Q. You have testified in many instances, in various countries, about these findings, and the very real and verified impacts on “victims.” Have these testimonies had impact on policy changes?
A. The wind industry relies upon compliance with guidelines or criteria issued by regulatory authorities.
In many cases the court relies upon guidelines or criteria issued by regulatory authorities, despite hearing evidence from residents as to the extent of disturbance they experience because of operating wind turbines.
In the end the court or tribunal uses the escape clause that it is not for them to set guidelines or criteria, but it is the regulatory authorities responsibility and therefore they must abide by that criteria.
So, to date there have been no policy changes as a result of my investigations or the many “victims’” impact statements to Courts and Tribunals. The escape clause is the published guidelines and standards.
When one examines the guidelines or standards used in Australia for wind turbines, it becomes obvious that there is no scientific basis to identify the noise targets proposed for wind farm facilities with respect to an acceptable level of noise that will not give rise to disturbance or unacceptable impacts for residents.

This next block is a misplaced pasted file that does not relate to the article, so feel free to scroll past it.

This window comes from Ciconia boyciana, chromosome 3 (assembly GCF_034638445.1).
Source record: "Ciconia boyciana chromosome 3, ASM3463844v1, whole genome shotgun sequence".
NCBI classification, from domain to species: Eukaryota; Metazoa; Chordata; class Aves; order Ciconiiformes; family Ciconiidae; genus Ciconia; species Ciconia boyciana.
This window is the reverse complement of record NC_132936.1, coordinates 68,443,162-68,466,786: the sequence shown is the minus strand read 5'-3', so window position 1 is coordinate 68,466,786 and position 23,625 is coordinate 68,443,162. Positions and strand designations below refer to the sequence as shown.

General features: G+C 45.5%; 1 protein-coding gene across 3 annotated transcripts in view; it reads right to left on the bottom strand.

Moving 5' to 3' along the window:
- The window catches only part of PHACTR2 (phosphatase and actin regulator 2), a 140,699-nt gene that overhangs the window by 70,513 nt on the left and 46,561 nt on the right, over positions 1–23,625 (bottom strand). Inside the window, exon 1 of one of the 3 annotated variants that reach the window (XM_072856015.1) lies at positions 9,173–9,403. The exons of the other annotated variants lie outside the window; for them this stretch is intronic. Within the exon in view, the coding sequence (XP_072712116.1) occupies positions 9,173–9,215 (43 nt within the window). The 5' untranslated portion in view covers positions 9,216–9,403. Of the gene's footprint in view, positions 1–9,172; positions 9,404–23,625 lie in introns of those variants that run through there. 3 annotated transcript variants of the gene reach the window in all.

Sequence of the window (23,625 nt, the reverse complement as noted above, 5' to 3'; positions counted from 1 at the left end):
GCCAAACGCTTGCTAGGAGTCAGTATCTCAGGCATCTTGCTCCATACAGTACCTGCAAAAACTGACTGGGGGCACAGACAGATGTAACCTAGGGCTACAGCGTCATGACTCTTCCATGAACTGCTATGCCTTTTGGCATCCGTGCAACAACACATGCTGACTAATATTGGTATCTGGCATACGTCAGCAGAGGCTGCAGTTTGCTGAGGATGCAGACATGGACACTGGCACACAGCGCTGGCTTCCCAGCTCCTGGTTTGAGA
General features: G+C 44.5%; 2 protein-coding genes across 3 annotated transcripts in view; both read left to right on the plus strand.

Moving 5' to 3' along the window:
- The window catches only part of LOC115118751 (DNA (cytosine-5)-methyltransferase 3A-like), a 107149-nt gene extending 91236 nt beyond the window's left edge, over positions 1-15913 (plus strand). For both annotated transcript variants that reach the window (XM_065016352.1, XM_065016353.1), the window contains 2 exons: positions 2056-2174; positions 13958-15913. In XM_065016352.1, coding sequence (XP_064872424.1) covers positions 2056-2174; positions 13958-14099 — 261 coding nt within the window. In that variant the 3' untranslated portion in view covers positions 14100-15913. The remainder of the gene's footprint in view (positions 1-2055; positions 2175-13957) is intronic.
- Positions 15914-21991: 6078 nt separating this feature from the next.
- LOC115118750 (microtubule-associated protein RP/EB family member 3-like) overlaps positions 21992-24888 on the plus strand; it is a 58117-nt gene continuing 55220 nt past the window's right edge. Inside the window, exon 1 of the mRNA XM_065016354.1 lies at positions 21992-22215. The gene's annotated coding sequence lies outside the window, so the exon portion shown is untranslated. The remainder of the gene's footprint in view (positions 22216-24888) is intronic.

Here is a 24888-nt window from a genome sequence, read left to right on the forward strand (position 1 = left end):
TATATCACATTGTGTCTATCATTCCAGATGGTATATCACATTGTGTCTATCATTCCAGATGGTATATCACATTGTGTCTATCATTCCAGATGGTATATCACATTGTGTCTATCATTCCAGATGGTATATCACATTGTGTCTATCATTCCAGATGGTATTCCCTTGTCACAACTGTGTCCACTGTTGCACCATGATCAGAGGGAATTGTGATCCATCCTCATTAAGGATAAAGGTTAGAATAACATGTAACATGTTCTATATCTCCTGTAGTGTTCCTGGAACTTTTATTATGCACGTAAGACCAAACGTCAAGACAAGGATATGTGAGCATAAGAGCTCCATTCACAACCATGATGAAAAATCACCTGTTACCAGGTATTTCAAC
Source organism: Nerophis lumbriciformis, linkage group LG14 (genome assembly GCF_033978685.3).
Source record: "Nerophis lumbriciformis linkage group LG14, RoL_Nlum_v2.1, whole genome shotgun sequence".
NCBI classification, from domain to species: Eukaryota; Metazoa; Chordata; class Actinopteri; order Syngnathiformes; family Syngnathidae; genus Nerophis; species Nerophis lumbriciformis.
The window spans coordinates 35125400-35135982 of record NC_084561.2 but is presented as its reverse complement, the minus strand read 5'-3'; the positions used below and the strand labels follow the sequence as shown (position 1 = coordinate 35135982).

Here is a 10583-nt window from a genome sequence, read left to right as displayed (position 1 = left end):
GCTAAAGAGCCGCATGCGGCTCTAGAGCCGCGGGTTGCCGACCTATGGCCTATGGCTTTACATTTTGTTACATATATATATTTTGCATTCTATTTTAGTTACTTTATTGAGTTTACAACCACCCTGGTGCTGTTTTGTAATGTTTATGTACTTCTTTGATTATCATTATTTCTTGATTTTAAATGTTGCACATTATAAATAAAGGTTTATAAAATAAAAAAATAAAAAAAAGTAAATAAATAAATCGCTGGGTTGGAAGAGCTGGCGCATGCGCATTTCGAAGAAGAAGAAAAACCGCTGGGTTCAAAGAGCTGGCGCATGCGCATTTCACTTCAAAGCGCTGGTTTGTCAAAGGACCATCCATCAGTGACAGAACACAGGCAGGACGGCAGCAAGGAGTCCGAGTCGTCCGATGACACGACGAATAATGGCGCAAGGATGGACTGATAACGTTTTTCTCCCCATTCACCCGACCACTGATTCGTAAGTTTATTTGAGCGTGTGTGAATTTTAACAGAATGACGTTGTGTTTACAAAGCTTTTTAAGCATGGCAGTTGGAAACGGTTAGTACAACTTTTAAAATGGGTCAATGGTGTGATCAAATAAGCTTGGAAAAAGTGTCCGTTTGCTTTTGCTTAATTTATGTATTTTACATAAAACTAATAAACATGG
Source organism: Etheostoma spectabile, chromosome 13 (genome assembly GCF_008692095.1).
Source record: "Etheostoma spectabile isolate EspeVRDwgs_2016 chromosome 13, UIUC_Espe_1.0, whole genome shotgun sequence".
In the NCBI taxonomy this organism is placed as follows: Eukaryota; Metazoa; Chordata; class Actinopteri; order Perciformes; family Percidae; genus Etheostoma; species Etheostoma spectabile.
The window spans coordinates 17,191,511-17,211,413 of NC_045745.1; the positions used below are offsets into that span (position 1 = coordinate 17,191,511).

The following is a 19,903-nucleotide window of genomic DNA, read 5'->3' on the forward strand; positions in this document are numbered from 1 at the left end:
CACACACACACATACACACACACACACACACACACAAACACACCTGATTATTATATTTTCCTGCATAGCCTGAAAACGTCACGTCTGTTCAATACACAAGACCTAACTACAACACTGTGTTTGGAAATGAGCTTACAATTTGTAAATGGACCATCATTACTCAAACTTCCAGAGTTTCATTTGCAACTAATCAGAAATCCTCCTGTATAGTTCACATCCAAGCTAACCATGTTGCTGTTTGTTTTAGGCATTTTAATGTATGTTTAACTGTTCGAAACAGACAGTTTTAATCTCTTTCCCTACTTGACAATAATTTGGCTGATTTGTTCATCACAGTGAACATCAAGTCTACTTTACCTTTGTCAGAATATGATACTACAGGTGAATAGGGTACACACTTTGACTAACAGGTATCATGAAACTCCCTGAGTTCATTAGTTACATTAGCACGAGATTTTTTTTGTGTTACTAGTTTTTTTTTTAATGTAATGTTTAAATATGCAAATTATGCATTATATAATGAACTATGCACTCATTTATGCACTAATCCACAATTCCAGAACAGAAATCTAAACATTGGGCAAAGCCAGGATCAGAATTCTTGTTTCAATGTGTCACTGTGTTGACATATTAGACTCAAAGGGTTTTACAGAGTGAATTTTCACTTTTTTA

This fact is obvious because there are no scientific studies into determining the dose-response curve to identify the level of annoyance that would satisfy 90% of the population or to identify the level of noise from wind turbines that would not give rise to sleep disturbance.
The regulatory authorities are the ones who should be accountable to the community for permitting adverse impacts and in turn health impacts.
Policy change in terms of guidelines and standards for wind turbines in Australia, or in America, will simply not occur if left to the regulatory authorities. For example, the community of Waterloo in South Australia have publicly expressed no confidence in the South Australian EPA who steadfastly support their guidelines as being appropriate, without providing any material to support the basis of those guidelines other than simply referring to WHO guidelines (based upon road and air traffic).
With the mounting evidence of the negative impacts created by wind turbines, and if one can get to the point of the medical studies to confirm the actual impacts, then one could expect damages claims against the regulatory authorities for their lack of scientific rigor and failure to apply the precautionary principle.
In late last year, the Administrative Appeals Tribunal (a federal Judicial body) in relation to the charity status of the Waubra Foundation, was presented with a significant degree of evidence in relation to wind turbines creating adverse impacts on the community and the inadequacy of current guidelines to protect the community.